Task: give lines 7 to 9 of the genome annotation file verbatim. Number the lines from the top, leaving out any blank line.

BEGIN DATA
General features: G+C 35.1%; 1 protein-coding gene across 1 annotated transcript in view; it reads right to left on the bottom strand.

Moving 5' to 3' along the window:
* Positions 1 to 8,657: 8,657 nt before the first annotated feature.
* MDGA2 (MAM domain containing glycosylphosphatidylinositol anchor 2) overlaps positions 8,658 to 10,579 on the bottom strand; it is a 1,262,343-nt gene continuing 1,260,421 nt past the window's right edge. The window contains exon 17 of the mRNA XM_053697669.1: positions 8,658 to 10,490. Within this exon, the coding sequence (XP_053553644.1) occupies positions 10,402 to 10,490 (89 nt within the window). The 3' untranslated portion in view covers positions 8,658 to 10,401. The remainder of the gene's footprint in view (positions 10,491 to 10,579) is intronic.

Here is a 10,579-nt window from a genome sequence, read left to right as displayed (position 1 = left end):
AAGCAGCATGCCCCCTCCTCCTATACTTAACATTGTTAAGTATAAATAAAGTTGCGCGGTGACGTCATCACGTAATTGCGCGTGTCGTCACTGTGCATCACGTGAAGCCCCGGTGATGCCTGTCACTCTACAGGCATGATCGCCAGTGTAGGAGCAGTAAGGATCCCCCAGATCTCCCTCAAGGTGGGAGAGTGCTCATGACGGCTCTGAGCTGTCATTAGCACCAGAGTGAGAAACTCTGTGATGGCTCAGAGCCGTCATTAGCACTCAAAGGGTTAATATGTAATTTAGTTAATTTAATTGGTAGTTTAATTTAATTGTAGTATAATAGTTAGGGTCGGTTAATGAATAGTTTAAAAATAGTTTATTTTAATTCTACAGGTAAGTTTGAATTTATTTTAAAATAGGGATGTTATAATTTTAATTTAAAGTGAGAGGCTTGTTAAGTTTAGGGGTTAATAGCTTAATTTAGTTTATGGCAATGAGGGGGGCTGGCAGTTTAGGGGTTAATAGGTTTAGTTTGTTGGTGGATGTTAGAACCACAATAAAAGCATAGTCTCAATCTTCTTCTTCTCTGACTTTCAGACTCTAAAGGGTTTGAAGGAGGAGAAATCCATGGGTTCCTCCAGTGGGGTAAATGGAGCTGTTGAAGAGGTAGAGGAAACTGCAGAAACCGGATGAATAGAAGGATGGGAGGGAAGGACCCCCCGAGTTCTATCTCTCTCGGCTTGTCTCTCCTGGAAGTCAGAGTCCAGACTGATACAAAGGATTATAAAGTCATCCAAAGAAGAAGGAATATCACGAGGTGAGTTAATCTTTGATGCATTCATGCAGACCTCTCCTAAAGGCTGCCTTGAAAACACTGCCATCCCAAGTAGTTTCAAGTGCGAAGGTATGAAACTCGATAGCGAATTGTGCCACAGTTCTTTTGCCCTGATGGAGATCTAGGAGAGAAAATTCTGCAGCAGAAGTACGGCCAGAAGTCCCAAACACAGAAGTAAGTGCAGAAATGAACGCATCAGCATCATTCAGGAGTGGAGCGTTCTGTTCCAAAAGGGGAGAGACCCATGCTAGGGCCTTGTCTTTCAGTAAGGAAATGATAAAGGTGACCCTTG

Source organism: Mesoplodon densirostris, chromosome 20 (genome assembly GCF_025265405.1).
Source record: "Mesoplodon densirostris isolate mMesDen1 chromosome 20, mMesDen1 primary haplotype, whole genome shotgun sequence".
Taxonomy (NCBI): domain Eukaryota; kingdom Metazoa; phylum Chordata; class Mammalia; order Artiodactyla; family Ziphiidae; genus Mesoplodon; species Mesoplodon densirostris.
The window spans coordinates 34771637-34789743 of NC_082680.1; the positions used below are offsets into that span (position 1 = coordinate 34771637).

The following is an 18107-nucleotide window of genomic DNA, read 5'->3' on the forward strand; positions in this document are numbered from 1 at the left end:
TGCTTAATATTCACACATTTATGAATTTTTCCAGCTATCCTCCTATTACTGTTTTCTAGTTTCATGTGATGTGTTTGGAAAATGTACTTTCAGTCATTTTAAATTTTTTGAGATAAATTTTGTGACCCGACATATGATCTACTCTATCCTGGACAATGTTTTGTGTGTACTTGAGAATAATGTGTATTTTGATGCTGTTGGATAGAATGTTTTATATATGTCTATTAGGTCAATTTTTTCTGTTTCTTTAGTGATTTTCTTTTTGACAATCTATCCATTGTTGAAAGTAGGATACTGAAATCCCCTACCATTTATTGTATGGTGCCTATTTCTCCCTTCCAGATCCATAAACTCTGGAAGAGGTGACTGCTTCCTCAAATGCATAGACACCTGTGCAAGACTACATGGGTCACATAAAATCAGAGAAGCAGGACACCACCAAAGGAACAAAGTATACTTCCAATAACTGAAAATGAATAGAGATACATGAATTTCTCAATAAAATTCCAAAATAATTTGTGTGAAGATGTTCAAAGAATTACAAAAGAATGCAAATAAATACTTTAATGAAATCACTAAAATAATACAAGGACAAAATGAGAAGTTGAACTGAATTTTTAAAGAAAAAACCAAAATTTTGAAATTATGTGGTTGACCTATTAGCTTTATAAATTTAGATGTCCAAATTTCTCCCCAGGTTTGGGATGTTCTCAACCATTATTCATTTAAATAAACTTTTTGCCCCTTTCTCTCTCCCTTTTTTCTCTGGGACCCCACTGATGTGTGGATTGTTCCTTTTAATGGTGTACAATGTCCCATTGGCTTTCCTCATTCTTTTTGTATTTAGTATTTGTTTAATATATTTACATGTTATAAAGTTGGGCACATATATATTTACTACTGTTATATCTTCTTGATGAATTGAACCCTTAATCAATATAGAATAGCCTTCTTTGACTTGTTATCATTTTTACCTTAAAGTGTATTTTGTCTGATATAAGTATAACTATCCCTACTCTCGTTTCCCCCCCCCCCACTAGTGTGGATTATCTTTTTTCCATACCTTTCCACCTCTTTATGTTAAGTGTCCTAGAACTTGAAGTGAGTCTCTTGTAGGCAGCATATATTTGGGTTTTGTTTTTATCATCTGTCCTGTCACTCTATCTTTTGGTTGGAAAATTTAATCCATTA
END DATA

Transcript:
Source organism: Mesoplodon densirostris, chromosome 20 (genome assembly GCF_025265405.1).
Source record: "Mesoplodon densirostris isolate mMesDen1 chromosome 20, mMesDen1 primary haplotype, whole genome shotgun sequence".
Taxonomy (NCBI): domain Eukaryota; kingdom Metazoa; phylum Chordata; class Mammalia; order Artiodactyla; family Ziphiidae; genus Mesoplodon; species Mesoplodon densirostris.